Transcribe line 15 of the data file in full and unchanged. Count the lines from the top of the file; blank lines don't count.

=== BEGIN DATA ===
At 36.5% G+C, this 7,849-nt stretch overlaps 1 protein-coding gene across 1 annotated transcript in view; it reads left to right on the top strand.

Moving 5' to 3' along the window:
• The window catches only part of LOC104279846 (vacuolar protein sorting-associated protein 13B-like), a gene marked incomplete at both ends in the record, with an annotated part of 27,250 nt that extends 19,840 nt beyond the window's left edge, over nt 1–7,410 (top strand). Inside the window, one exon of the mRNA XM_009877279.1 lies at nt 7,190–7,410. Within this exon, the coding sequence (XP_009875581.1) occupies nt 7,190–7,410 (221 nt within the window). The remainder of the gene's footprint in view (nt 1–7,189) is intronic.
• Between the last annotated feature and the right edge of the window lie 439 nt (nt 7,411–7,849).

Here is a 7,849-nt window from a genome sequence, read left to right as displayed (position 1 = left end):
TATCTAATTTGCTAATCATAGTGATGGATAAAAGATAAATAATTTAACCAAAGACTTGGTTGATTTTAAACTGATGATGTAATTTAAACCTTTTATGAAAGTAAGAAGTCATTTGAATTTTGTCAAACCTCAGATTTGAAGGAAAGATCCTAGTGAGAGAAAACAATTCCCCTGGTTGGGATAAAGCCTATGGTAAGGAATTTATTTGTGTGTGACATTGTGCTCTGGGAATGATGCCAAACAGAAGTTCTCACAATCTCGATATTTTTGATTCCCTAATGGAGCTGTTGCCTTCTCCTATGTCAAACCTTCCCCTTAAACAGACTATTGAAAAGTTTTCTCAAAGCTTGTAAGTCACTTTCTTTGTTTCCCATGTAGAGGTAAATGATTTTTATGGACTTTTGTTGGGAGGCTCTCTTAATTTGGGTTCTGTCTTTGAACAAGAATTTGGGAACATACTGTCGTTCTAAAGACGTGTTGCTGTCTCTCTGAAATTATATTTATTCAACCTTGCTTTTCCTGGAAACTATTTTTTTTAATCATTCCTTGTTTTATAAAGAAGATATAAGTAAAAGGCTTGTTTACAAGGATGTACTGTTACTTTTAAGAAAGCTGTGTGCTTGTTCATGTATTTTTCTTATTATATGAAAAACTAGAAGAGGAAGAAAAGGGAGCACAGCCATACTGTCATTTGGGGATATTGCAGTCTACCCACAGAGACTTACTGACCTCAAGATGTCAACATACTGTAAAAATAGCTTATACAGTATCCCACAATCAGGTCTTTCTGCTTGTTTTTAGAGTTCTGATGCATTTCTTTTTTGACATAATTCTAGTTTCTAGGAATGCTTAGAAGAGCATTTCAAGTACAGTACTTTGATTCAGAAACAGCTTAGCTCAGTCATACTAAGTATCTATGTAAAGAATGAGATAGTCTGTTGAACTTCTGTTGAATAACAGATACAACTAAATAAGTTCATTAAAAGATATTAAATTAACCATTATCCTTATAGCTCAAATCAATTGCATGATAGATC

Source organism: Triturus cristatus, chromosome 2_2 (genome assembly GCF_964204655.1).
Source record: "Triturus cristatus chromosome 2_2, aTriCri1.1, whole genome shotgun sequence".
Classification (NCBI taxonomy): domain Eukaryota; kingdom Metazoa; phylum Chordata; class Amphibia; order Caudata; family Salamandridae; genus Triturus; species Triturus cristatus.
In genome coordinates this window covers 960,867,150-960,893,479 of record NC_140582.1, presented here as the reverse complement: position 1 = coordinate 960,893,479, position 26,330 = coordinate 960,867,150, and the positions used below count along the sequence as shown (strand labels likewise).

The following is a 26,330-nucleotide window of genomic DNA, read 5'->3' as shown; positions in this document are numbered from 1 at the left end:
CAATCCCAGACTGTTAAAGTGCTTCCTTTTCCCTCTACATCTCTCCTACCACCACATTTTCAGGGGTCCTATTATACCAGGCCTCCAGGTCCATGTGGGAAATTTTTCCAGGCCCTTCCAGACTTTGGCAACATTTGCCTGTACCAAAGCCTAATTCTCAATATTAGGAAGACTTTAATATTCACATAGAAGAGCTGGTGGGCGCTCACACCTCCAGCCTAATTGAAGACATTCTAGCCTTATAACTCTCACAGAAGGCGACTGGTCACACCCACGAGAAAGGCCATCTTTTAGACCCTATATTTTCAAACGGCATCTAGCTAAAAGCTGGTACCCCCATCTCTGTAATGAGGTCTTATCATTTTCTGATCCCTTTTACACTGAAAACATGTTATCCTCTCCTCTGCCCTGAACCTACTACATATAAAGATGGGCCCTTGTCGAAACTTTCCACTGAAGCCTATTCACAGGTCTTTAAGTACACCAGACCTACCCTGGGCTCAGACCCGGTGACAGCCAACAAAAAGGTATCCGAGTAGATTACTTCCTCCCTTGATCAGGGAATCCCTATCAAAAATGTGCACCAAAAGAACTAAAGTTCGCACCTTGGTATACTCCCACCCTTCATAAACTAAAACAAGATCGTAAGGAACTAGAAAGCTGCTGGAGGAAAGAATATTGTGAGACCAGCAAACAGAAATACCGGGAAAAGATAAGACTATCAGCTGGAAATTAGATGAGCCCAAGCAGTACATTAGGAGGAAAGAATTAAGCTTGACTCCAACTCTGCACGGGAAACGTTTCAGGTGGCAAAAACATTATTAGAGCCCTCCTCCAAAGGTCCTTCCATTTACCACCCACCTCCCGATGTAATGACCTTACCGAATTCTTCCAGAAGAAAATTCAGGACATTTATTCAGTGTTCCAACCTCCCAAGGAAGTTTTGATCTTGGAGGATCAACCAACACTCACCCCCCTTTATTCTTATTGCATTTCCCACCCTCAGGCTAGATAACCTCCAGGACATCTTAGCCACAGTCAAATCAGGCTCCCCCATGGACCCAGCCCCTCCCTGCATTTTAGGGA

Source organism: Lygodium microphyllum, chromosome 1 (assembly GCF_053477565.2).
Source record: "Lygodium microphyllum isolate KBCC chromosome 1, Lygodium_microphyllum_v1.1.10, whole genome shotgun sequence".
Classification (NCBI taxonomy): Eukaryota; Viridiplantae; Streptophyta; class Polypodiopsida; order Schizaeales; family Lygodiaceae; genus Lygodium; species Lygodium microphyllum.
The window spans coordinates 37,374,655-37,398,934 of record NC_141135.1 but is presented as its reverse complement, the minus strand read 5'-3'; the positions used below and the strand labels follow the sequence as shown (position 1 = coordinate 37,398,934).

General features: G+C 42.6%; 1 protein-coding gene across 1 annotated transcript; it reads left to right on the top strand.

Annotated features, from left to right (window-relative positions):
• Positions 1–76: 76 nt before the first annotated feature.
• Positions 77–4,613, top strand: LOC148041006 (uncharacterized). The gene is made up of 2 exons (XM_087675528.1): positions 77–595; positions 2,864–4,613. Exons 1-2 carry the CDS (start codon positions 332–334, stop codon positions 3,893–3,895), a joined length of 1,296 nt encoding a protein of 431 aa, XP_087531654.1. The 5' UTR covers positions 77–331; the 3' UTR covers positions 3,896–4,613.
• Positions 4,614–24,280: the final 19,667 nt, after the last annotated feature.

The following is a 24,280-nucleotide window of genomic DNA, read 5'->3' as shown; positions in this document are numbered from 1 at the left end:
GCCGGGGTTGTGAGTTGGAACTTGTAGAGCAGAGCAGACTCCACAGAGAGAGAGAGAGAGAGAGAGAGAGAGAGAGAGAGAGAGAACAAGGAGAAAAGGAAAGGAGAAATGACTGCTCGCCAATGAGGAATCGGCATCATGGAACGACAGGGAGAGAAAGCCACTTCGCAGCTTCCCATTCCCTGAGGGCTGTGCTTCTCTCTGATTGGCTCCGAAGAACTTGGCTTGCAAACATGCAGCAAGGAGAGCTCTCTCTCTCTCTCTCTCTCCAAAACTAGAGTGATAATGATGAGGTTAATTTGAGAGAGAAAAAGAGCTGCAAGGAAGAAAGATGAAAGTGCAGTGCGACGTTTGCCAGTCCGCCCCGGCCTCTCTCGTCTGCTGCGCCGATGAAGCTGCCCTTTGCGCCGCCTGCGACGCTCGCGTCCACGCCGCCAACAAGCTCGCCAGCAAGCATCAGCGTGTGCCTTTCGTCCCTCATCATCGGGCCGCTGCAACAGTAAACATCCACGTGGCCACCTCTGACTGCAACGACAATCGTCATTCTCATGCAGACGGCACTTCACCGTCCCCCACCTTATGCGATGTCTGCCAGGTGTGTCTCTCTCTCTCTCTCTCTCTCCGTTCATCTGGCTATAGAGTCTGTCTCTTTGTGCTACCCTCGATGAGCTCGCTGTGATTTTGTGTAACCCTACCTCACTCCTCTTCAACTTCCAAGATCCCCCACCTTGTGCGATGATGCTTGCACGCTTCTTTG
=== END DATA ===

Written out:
Classification (NCBI taxonomy): Eukaryota; Viridiplantae; Streptophyta; class Polypodiopsida; order Schizaeales; family Lygodiaceae; genus Lygodium; species Lygodium microphyllum.